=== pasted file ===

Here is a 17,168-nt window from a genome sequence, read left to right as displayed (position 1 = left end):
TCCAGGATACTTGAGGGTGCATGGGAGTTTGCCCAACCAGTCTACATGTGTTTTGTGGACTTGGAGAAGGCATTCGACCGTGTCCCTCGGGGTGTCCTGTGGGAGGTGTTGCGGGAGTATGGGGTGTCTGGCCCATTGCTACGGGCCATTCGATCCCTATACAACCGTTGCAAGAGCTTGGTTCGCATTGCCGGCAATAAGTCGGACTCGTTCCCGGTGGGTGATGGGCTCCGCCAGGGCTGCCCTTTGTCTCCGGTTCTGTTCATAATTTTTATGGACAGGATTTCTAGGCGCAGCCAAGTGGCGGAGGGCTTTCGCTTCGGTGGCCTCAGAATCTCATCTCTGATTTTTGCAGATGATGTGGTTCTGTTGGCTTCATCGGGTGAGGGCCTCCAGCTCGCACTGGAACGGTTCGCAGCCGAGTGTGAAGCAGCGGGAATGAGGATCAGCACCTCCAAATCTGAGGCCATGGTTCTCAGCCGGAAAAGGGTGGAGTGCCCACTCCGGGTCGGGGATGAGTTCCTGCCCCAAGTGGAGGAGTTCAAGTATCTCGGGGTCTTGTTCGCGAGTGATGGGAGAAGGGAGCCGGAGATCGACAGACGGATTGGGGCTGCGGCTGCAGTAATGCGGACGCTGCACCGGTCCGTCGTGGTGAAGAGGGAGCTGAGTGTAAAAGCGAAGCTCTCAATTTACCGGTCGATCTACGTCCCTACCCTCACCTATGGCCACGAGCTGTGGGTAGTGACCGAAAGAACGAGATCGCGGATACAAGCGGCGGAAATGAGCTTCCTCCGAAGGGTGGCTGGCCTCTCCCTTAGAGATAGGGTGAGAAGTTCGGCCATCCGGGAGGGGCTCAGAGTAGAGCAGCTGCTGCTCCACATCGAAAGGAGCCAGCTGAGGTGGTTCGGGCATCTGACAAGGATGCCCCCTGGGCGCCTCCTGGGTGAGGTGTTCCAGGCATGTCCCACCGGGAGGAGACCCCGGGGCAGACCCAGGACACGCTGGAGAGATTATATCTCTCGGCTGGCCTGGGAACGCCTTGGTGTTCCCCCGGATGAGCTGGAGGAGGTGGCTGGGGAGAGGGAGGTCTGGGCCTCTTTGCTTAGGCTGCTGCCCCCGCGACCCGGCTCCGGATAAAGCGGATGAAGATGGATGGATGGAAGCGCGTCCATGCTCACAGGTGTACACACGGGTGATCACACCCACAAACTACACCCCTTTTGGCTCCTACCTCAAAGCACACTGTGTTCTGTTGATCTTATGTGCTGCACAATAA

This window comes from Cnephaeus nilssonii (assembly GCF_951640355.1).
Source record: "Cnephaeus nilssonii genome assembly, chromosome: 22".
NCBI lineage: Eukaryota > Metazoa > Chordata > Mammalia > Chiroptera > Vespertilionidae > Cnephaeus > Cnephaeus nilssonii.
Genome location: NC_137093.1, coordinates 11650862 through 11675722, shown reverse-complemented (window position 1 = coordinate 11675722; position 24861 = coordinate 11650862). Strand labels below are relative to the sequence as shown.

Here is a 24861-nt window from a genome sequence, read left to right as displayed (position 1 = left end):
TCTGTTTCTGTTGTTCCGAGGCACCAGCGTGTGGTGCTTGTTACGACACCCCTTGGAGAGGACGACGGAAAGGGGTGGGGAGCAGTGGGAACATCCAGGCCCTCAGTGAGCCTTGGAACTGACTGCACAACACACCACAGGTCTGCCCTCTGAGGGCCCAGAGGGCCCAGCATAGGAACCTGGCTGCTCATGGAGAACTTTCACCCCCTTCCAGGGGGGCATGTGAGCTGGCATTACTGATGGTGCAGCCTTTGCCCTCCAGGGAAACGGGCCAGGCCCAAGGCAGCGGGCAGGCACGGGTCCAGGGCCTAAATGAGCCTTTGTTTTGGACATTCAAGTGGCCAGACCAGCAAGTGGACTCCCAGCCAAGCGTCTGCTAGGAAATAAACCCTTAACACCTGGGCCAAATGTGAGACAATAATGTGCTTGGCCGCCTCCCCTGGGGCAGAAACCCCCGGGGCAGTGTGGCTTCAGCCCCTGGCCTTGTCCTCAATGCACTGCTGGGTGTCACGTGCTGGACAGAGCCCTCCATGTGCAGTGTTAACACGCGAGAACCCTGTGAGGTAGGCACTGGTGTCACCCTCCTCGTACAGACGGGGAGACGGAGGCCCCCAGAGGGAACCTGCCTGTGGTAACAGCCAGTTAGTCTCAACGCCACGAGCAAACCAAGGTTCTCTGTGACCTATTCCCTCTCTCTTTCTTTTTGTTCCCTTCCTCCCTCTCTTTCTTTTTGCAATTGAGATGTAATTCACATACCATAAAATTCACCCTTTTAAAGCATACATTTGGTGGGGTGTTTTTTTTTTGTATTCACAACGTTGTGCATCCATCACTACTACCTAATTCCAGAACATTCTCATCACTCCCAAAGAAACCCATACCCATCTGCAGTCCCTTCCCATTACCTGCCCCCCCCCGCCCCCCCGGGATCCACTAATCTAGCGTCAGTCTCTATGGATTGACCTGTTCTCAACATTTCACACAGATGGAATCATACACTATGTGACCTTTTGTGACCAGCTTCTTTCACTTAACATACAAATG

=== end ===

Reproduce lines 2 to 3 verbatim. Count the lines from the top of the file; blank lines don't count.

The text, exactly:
TCCAGGATACTTGAGGGTGCATGGGAGTTTGCCCAACCAGTCTACATGTGTTTTGTGGACTTGGAGAAGGCATTCGACCGTGTCCCTCGGGGTGTCCTGTGGGAGGTGTTGCGGGAGTATGGGGTGTCTGGCCCATTGCTACGGGCCATTCGATCCCTATACAACCGTTGCAAGAGCTTGGTTCGCATTGCCGGCAATAAGTCGGACTCGTTCCCGGTGGGTGATGGGCTCCGCCAGGGCTGCCCTTTGTCTCCGGTTCTGTTCATAATTTTTATGGACAGGATTTCTAGGCGCAGCCAAGTGGCGGAGGGCTTTCGCTTCGGTGGCCTCAGAATCTCATCTCTGATTTTTGCAGATGATGTGGTTCTGTTGGCTTCATCGGGTGAGGGCCTCCAGCTCGCACTGGAACGGTTCGCAGCCGAGTGTGAAGCAGCGGGAATGAGGATCAGCACCTCCAAATCTGAGGCCATGGTTCTCAGCCGGAAAAGGGTGGAGTGCCCACTCCGGGTCGGGGATGAGTTCCTGCCCCAAGTGGAGGAGTTCAAGTATCTCGGGGTCTTGTTCGCGAGTGATGGGAGAAGGGAGCCGGAGATCGACAGACGGATTGGGGCTGCGGCTGCAGTAATGCGGACGCTGCACCGGTCCGTCGTGGTGAAGAGGGAGCTGAGTGTAAAAGCGAAGCTCTCAATTTACCGGTCGATCTACGTCCCTACCCTCACCTATGGCCACGAGCTGTGGGTAGTGACCGAAAGAACGAGATCGCGGATACAAGCGGCGGAAATGAGCTTCCTCCGAAGGGTGGCTGGCCTCTCCCTTAGAGATAGGGTGAGAAGTTCGGCCATCCGGGAGGGGCTCAGAGTAGAGCAGCTGCTGCTCCACATCGAAAGGAGCCAGCTGAGGTGGTTCGGGCATCTGACAAGGATGCCCCCTGGGCGCCTCCTGGGTGAGGTGTTCCAGGCATGTCCCACCGGGAGGAGACCCCGGGGCAGACCCAGGACACGCTGGAGAGATTATATCTCTCGGCTGGCCTGGGAACGCCTTGGTGTTCCCCCGGATGAGCTGGAGGAGGTGGCTGGGGAGAGGGAGGTCTGGGCCTCTTTGCTTAGGCTGCTGCCCCCGCGACCCGGCTCCGGATAAAGCGGATGAAGATGGATGGATGGAAGCGCGTCCATGCTCACAGGTGTACACACGGGTGATCACACCCACAAACTACACCCCTTTTGGCTCCTACCTCAAAGCACACTGTGTTCTGTTGATCTTATGTGCTGCACAATAA

This window comes from Cnephaeus nilssonii (assembly GCF_951640355.1).